This dystopian drama about a society addicted to gene testing feels a bit undernourished
People being people, the rating is literally all anybody cares about, and society has become increasingly ‘ratist’ - people insist on a decently high number for potential partners, jobs in The City demand an 8.5-plus, and as the play wears on we hear about low-rated babies being disposed of at birth.
Naturally, though, there is a very obvious way to cheat the system: after Bea’s best friend Char (Kiza Deen) begs her for a sample of higher-quality blood, Bea becomes a dealer, helping people with ‘bad’ blood score higher in exchange for a substantial bung.
‘The Phlebotomist’ is bursting with interesting ideas but feels overpromoted in its ascent to the Hampstead main house after debuting in the Downstairs studio last year.
Rising star Anouka was attached to it from the beginning, and her continued presence may partially explain the play’s trajectory: she is, as ever, a charismatic bundle of Tiggerish charisma whose sheer likeability does a lot of heavy lifting here.
Sam Yates’s production is brisk, though under-resourced: Louise Rhoades-Brown’s humorous projected video skits are fun, but Rosanna Vize’s wobbly set looks like it was knocked up for about a fiver, and not in a good way.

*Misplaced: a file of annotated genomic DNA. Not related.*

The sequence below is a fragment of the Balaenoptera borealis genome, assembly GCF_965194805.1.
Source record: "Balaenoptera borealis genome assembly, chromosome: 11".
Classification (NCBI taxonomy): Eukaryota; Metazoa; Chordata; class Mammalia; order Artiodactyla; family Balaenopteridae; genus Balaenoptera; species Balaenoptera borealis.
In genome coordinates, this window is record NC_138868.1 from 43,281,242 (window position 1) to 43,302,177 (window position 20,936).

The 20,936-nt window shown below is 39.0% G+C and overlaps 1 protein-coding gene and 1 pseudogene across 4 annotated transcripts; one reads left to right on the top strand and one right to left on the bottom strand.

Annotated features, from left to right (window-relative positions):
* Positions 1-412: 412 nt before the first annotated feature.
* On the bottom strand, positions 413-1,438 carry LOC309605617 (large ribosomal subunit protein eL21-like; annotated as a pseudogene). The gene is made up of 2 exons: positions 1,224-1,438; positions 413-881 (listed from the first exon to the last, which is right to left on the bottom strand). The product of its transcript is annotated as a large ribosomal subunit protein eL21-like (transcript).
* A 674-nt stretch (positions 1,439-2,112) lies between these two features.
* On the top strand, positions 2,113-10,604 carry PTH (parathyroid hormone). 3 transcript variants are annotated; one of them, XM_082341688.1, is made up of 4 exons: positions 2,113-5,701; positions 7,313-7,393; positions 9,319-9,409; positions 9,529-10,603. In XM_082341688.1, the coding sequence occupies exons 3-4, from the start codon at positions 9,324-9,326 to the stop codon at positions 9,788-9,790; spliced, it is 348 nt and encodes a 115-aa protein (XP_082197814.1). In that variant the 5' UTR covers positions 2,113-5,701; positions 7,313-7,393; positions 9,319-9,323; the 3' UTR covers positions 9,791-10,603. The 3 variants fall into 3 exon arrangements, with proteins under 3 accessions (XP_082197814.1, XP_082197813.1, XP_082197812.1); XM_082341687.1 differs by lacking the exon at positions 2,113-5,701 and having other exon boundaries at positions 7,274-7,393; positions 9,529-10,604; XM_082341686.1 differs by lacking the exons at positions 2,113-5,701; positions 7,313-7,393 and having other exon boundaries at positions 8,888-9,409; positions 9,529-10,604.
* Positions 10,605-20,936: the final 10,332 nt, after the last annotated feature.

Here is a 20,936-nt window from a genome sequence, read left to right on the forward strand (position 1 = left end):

Nonetheless, neither Road nor Yates really seems to be up to the task of fleshing out this world. Considering it’s a vision of Britain degenerating into a eugenicist hellhole, it all feels weirdly jolly and low stakes – there are allusions to shortages of water and fresh produce, but nobody really seems to mind, and ratism is barely an issue until virtually the end, when Bea morphs into a borderline Nazi and suddenly everybody is okay with killing babies. There’s no real sense of progressive societal collapse, and the tone is all over the shop – it often feels unclear as to exactly what Road’s targets are.
It’s great that Hampstead has taken a punt on a debut play, and ‘The Phlebotomist’ has a lot of promise, but it feels like it could have done with more work.